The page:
UK’s first memorial to biggest drug disaster in human history

19 November 2012

The UK’s first-ever memorial to victims of the Thalidomide drug disaster is being dedicated in Harrogate on Friday. (23 November 2012)

To mark the 50th anniversary of the so-called wonder drug being withdrawn from the UK market, a 5m tall copper beech tree will be planted, and a plaque unveiled, to commemorate the babies who were born with horrific defects and the families it ultimately affected.

In May 1962 the drug – prescribed to pregnant women as a cure for morning sickness – was withdrawn after it was linked to crippling side effects in new born babies.

A least 2,000 in the UK were born with deformities brought about directly by Thalidomide, and more than half of them died within their first year. An unknown number also died in the womb.

Common deformities included missing or shortened limbs, blindness, brain damage, missing sexual organs and missing internal organs. There a total of 469 Thalidomiders still alive in the UK today.

The Thalidomide Memorial is being paid for by Harrogate businessman Guy Tweedy(pictured), himself a victim of the drug.

Mr Tweedy, who sufferers from shortened arms and fingers fused together, said:

Thalidomide was the worst man-made disaster in peace time history.

It killed thousands of babies in the womb and in their first years of life. It left thousands more with terrible deformities and affected the lives of thousands of families around the world.

For the early years we were known as the forgotten victims. No one wanted to know about our plight or admit their guilt. We have had to endure hardship, constant pain and discrimination.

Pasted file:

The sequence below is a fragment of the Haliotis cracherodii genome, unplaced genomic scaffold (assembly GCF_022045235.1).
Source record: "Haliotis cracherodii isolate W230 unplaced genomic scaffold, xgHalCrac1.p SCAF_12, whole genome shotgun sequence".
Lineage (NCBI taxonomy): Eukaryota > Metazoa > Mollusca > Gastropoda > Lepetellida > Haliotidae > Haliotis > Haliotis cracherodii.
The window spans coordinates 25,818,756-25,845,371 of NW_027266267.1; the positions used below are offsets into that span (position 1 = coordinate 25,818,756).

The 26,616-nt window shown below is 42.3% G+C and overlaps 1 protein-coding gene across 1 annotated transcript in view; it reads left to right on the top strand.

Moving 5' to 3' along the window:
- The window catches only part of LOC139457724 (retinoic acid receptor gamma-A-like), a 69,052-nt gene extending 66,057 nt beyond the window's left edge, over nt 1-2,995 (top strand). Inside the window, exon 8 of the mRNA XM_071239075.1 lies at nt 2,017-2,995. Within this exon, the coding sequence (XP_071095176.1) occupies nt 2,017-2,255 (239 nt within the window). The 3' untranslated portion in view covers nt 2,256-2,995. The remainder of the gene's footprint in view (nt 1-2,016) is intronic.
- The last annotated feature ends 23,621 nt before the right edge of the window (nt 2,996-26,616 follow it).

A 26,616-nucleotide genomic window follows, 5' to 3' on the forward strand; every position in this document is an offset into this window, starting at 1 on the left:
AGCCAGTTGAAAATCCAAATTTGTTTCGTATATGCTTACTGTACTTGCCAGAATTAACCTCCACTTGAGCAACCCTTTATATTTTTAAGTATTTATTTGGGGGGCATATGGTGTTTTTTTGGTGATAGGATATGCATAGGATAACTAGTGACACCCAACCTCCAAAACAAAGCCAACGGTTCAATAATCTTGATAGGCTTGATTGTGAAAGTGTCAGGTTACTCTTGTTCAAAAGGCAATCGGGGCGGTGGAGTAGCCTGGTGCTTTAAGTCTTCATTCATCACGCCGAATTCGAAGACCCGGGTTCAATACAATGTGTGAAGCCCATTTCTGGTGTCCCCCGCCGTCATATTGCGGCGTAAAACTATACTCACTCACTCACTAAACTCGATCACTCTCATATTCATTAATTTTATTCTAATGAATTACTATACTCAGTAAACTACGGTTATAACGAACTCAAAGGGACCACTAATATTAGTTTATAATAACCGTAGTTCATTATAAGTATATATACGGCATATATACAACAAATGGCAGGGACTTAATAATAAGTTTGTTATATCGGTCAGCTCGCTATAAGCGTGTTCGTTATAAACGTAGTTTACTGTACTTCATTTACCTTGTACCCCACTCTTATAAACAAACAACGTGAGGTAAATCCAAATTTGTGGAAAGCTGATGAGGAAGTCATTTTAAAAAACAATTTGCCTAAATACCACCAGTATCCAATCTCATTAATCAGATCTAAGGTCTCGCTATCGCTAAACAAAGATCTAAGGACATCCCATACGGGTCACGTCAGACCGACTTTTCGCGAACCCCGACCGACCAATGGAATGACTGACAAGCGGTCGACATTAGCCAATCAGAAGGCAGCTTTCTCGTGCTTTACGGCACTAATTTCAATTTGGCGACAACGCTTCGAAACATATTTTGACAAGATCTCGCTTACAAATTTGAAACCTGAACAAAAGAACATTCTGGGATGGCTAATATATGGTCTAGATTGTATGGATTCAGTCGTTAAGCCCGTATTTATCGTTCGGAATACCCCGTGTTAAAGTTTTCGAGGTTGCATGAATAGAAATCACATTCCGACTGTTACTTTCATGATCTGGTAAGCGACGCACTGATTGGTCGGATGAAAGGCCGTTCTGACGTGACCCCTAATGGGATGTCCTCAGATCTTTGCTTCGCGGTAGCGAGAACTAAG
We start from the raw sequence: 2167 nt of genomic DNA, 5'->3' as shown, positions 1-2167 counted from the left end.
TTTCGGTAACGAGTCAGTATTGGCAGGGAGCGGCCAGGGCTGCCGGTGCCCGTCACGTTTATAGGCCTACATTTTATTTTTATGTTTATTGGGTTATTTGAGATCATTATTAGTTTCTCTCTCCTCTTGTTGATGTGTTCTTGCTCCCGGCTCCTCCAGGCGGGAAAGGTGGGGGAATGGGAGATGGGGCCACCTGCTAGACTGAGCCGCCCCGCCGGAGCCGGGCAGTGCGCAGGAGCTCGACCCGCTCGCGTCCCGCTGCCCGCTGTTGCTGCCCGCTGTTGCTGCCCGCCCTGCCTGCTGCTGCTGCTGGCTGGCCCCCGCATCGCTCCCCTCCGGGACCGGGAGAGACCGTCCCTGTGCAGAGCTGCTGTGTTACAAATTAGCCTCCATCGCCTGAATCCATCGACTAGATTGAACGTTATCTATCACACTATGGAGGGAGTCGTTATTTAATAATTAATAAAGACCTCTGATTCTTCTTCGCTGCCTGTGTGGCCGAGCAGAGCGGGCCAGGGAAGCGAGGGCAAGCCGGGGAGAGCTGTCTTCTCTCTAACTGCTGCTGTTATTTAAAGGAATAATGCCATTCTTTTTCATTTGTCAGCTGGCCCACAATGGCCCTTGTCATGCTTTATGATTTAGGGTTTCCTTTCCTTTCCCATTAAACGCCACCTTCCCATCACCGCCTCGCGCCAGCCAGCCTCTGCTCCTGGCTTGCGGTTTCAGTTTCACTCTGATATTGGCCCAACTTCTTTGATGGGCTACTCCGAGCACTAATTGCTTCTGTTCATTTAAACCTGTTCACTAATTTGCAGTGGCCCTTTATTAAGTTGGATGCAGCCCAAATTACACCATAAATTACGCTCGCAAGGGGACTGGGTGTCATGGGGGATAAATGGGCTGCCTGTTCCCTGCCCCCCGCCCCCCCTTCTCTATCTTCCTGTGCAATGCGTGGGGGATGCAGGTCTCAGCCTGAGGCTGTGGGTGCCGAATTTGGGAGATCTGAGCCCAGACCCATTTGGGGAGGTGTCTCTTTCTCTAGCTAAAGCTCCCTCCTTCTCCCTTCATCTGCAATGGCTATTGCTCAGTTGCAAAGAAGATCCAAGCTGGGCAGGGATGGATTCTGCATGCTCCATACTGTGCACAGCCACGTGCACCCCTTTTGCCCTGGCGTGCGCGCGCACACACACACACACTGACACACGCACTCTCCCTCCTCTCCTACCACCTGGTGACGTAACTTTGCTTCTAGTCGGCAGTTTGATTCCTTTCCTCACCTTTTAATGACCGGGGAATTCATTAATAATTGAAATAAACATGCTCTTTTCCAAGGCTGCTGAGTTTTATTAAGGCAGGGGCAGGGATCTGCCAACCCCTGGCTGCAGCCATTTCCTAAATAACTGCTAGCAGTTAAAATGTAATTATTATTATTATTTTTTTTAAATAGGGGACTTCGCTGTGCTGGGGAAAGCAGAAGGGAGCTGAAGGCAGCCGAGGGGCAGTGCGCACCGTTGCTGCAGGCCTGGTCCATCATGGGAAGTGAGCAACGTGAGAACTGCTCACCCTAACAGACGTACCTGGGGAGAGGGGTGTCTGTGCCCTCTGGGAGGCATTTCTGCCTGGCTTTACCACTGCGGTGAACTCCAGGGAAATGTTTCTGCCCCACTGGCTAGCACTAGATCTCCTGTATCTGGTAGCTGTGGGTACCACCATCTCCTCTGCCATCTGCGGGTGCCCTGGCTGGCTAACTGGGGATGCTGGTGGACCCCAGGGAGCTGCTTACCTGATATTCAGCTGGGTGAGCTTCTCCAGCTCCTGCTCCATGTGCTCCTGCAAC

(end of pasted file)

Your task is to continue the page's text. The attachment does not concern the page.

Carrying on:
The memorial being dedicated on Friday will be the first in the country. The Harrogate District has six survivors and they will all be attending this event. So too will other survivors from all over the country.

The tree is a living tribute to all those affected by the Thalidomide drug.

Mr Tweedy, 50, added he would like to personally thank Sir Harold Evans, the legendary newspaper editor who, in the early 1970s, championed the Thalidomide cause.

Mr Tweedy added:

Without Sir Harold and the staff at the Sunday Times I would dread to think where we would be today. We have had to fight for everything and the fight will continue for as long as it takes to get full justice.

The dedication ceremony, which is also being attended by local dignitaries including Members of Parliament, will be held at 11.30am on Montpellier Hill, Harrogate.


1 Comment

  1. Well done Mr Guy Tweedy. Its people like yourself who right the wrongs in this world. Thalidomide is a wrong that can never be righted and the German manufacturers,Grunenthal should be ashamed of themselves for not doing the right thing. Keep on fighting,Guy,the thalidomide community needs you now more than ever.

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